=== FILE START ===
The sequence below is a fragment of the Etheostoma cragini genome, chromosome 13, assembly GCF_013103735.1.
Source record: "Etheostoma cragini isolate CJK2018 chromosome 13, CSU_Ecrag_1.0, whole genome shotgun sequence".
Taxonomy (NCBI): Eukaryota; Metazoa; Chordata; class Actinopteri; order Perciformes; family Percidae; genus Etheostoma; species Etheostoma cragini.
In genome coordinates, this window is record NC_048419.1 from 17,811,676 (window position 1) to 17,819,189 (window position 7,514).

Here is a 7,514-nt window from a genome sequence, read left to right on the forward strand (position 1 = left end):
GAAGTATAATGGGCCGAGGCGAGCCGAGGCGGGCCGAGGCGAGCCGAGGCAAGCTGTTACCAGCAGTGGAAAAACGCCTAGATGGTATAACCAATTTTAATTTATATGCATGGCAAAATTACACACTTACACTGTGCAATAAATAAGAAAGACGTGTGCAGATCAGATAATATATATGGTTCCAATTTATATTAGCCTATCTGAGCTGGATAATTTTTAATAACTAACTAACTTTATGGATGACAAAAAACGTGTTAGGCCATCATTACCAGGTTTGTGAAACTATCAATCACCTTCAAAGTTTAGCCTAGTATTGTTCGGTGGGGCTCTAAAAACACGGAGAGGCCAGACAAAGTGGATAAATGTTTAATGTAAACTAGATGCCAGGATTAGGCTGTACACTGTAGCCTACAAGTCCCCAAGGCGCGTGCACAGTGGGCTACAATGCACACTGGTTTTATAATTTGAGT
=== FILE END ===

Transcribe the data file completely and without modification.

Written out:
The sequence below is a fragment of the Etheostoma cragini genome, chromosome 13, assembly GCF_013103735.1.
Source record: "Etheostoma cragini isolate CJK2018 chromosome 13, CSU_Ecrag_1.0, whole genome shotgun sequence".
Taxonomy (NCBI): Eukaryota; Metazoa; Chordata; class Actinopteri; order Perciformes; family Percidae; genus Etheostoma; species Etheostoma cragini.
In genome coordinates, this window is record NC_048419.1 from 17,811,676 (window position 1) to 17,819,189 (window position 7,514).

Here is a 7,514-nt window from a genome sequence, read left to right on the forward strand (position 1 = left end):
GAAGTATAATGGGCCGAGGCGAGCCGAGGCGGGCCGAGGCGAGCCGAGGCAAGCTGTTACCAGCAGTGGAAAAACGCCTAGATGGTATAACCAATTTTAATTTATATGCATGGCAAAATTACACACTTACACTGTGCAATAAATAAGAAAGACGTGTGCAGATCAGATAATATATATGGTTCCAATTTATATTAGCCTATCTGAGCTGGATAATTTTTAATAACTAACTAACTTTATGGATGACAAAAAACGTGTTAGGCCATCATTACCAGGTTTGTGAAACTATCAATCACCTTCAAAGTTTAGCCTAGTATTGTTCGGTGGGGCTCTAAAAACACGGAGAGGCCAGACAAAGTGGATAAATGTTTAATGTAAACTAGATGCCAGGATTAGGCTGTACACTGTAGCCTACAAGTCCCCAAGGCGCGTGCACAGTGGGCTACAATGCACACTGGTTTTATAATTTGAGT